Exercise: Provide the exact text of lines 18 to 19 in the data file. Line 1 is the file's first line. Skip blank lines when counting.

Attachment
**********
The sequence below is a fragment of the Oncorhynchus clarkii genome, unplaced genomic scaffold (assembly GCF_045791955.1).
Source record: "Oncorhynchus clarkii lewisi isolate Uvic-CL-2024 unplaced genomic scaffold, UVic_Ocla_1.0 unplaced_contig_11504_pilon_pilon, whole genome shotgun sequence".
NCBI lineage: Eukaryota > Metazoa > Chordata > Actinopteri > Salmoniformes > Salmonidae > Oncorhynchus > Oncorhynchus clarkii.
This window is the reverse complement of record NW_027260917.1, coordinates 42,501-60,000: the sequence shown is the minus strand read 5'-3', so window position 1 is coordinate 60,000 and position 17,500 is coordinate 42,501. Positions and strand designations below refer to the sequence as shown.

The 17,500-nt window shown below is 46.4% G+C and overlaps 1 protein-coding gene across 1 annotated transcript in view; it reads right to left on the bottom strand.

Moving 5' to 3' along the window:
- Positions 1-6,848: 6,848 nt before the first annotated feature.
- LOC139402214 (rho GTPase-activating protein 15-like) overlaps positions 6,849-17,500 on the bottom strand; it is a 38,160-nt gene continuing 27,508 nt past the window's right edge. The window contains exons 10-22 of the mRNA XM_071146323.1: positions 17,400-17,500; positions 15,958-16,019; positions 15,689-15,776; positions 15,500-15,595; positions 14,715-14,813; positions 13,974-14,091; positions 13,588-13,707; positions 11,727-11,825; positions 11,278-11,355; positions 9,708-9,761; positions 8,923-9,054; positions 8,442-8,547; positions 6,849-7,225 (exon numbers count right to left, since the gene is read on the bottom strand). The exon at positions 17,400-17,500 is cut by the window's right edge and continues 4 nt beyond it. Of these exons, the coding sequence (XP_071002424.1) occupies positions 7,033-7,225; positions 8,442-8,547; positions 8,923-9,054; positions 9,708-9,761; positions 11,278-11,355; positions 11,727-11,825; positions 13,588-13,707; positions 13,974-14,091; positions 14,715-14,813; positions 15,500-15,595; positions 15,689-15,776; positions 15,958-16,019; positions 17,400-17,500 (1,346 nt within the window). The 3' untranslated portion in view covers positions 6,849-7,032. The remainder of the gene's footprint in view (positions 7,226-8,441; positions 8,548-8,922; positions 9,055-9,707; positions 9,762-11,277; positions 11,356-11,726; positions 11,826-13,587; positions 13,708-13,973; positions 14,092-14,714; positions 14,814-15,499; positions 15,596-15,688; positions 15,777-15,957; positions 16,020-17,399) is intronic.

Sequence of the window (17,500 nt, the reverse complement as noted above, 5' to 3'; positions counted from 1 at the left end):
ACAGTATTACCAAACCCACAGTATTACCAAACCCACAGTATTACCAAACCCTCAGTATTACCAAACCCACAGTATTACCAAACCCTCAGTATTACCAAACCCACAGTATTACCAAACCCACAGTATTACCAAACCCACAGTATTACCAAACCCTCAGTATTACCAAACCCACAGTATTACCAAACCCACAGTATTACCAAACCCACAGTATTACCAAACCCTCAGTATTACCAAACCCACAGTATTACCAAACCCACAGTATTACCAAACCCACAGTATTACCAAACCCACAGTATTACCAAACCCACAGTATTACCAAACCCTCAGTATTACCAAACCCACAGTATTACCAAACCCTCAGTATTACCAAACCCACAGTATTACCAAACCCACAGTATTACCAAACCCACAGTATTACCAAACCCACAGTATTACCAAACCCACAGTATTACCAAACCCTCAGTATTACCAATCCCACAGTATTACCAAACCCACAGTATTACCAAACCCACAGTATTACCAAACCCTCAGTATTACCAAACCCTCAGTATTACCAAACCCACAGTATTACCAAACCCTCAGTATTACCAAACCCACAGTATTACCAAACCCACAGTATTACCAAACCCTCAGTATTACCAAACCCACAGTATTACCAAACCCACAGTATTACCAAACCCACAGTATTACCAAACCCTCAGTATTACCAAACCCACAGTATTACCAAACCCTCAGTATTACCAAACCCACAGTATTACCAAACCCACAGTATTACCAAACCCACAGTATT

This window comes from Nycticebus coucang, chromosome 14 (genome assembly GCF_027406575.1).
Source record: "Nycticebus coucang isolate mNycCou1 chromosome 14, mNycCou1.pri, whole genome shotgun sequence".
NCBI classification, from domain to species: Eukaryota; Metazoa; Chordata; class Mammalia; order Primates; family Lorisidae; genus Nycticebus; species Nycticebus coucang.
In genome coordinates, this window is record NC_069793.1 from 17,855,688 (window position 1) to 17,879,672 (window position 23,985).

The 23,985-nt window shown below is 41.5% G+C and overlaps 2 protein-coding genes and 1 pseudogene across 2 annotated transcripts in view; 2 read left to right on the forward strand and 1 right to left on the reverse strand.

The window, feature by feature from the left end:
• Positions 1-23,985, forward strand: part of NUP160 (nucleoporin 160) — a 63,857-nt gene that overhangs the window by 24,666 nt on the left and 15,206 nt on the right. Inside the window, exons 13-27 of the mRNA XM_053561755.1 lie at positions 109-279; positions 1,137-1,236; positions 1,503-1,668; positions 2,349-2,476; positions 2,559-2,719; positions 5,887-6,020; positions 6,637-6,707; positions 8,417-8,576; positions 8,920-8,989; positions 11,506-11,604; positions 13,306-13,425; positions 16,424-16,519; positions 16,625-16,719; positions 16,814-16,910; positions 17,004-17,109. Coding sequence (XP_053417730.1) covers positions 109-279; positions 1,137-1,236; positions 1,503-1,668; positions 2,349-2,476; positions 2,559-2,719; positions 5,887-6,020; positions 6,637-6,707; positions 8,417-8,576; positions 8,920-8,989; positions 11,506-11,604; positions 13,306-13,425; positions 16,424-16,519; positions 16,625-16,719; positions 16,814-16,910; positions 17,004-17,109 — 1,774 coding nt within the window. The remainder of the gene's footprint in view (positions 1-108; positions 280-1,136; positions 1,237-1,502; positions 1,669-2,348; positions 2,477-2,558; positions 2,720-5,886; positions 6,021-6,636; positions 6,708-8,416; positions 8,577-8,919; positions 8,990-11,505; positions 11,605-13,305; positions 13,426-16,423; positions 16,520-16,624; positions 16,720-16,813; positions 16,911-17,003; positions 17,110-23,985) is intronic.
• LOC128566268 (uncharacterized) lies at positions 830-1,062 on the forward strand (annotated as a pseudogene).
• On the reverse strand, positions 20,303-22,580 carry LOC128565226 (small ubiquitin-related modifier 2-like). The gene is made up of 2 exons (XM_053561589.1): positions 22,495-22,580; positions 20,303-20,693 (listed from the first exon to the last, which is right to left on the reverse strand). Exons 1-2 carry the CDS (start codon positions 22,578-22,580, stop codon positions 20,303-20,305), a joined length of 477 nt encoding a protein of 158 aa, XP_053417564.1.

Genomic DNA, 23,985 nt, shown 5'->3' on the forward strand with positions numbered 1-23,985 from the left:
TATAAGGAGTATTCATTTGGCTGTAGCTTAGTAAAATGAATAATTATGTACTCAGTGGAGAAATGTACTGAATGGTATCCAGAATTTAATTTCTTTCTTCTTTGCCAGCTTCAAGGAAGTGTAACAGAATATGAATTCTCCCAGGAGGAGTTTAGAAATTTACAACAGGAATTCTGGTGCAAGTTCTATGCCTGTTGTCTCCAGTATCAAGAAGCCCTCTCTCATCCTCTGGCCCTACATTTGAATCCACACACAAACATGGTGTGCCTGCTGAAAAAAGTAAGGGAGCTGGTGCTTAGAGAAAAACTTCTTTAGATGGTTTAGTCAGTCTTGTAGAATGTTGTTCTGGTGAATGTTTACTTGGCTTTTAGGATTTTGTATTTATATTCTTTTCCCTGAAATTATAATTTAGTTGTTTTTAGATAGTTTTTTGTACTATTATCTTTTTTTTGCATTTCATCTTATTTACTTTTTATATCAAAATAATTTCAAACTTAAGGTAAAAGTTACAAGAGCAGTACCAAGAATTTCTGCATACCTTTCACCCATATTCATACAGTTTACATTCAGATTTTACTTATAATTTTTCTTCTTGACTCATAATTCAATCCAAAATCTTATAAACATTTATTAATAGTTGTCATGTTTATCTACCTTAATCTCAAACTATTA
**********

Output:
• LOC128566268 (uncharacterized) lies at positions 830-1,062 on the forward strand (annotated as a pseudogene).
• On the reverse strand, positions 20,303-22,580 carry LOC128565226 (small ubiquitin-related modifier 2-like). The gene is made up of 2 exons (XM_053561589.1): positions 22,495-22,580; positions 20,303-20,693 (listed from the first exon to the last, which is right to left on the reverse strand). Exons 1-2 carry the CDS (start codon positions 22,578-22,580, stop codon positions 20,303-20,305), a joined length of 477 nt encoding a protein of 158 aa, XP_053417564.1.